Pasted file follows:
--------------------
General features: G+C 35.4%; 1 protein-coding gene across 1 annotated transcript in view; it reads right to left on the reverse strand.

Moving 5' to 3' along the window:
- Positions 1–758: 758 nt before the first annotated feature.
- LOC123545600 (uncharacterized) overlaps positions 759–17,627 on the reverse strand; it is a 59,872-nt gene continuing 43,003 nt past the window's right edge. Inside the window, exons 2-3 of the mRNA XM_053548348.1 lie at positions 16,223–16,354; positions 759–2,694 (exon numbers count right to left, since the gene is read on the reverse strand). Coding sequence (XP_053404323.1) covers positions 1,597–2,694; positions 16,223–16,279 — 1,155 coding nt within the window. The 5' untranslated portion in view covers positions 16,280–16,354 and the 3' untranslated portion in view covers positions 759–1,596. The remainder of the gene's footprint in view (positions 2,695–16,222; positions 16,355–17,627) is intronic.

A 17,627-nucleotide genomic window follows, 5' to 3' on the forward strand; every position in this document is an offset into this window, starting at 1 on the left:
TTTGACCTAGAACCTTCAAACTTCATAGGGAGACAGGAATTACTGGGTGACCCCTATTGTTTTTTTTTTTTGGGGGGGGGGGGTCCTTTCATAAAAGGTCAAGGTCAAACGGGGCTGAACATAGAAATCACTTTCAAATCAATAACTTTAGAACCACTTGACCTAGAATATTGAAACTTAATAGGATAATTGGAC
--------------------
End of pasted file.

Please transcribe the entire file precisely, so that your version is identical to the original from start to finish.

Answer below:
General features: G+C 35.4%; 1 protein-coding gene across 1 annotated transcript in view; it reads right to left on the reverse strand.

Moving 5' to 3' along the window:
- Positions 1–758: 758 nt before the first annotated feature.
- LOC123545600 (uncharacterized) overlaps positions 759–17,627 on the reverse strand; it is a 59,872-nt gene continuing 43,003 nt past the window's right edge. Inside the window, exons 2-3 of the mRNA XM_053548348.1 lie at positions 16,223–16,354; positions 759–2,694 (exon numbers count right to left, since the gene is read on the reverse strand). Coding sequence (XP_053404323.1) covers positions 1,597–2,694; positions 16,223–16,279 — 1,155 coding nt within the window. The 5' untranslated portion in view covers positions 16,280–16,354 and the 3' untranslated portion in view covers positions 759–1,596. The remainder of the gene's footprint in view (positions 2,695–16,222; positions 16,355–17,627) is intronic.

A 17,627-nucleotide genomic window follows, 5' to 3' on the forward strand; every position in this document is an offset into this window, starting at 1 on the left:
TTTGACCTAGAACCTTCAAACTTCATAGGGAGACAGGAATTACTGGGTGACCCCTATTGTTTTTTTTTTTTGGGGGGGGGGGGTCCTTTCATAAAAGGTCAAGGTCAAACGGGGCTGAACATAGAAATCACTTTCAAATCAATAACTTTAGAACCACTTGACCTAGAATATTGAAACTTAATAGGATAATTGGAC